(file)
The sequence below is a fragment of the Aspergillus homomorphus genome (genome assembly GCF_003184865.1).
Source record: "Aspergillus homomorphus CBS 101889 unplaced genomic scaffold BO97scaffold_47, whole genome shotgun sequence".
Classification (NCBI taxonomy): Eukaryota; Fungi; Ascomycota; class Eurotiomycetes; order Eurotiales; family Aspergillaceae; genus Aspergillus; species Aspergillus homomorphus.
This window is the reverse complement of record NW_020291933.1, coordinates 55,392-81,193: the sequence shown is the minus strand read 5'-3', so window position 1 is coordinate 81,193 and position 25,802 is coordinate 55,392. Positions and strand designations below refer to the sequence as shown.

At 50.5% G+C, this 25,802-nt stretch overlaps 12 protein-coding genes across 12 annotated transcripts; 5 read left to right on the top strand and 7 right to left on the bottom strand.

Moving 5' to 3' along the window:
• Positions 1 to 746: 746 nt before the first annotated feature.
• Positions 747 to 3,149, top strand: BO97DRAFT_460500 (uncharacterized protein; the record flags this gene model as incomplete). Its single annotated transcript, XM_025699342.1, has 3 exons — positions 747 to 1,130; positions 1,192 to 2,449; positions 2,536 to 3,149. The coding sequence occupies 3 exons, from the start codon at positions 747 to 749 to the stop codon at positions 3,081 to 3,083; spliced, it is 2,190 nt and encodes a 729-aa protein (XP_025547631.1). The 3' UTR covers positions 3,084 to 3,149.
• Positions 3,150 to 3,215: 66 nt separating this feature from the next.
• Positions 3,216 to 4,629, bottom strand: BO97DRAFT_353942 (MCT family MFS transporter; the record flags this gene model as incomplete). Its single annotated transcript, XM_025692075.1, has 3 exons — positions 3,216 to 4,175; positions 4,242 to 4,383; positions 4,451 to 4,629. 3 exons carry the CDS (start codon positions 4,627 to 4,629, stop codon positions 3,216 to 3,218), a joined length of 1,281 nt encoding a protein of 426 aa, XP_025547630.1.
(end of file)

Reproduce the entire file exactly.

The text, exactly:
The sequence below is a fragment of the Aspergillus homomorphus genome (genome assembly GCF_003184865.1).
Source record: "Aspergillus homomorphus CBS 101889 unplaced genomic scaffold BO97scaffold_47, whole genome shotgun sequence".
Classification (NCBI taxonomy): Eukaryota; Fungi; Ascomycota; class Eurotiomycetes; order Eurotiales; family Aspergillaceae; genus Aspergillus; species Aspergillus homomorphus.
This window is the reverse complement of record NW_020291933.1, coordinates 55,392-81,193: the sequence shown is the minus strand read 5'-3', so window position 1 is coordinate 81,193 and position 25,802 is coordinate 55,392. Positions and strand designations below refer to the sequence as shown.

At 50.5% G+C, this 25,802-nt stretch overlaps 12 protein-coding genes across 12 annotated transcripts; 5 read left to right on the top strand and 7 right to left on the bottom strand.

Moving 5' to 3' along the window:
• Positions 1 to 746: 746 nt before the first annotated feature.
• Positions 747 to 3,149, top strand: BO97DRAFT_460500 (uncharacterized protein; the record flags this gene model as incomplete). Its single annotated transcript, XM_025699342.1, has 3 exons — positions 747 to 1,130; positions 1,192 to 2,449; positions 2,536 to 3,149. The coding sequence occupies 3 exons, from the start codon at positions 747 to 749 to the stop codon at positions 3,081 to 3,083; spliced, it is 2,190 nt and encodes a 729-aa protein (XP_025547631.1). The 3' UTR covers positions 3,084 to 3,149.
• Positions 3,150 to 3,215: 66 nt separating this feature from the next.
• Positions 3,216 to 4,629, bottom strand: BO97DRAFT_353942 (MCT family MFS transporter; the record flags this gene model as incomplete). Its single annotated transcript, XM_025692075.1, has 3 exons — positions 3,216 to 4,175; positions 4,242 to 4,383; positions 4,451 to 4,629. 3 exons carry the CDS (start codon positions 4,627 to 4,629, stop codon positions 3,216 to 3,218), a joined length of 1,281 nt encoding a protein of 426 aa, XP_025547630.1.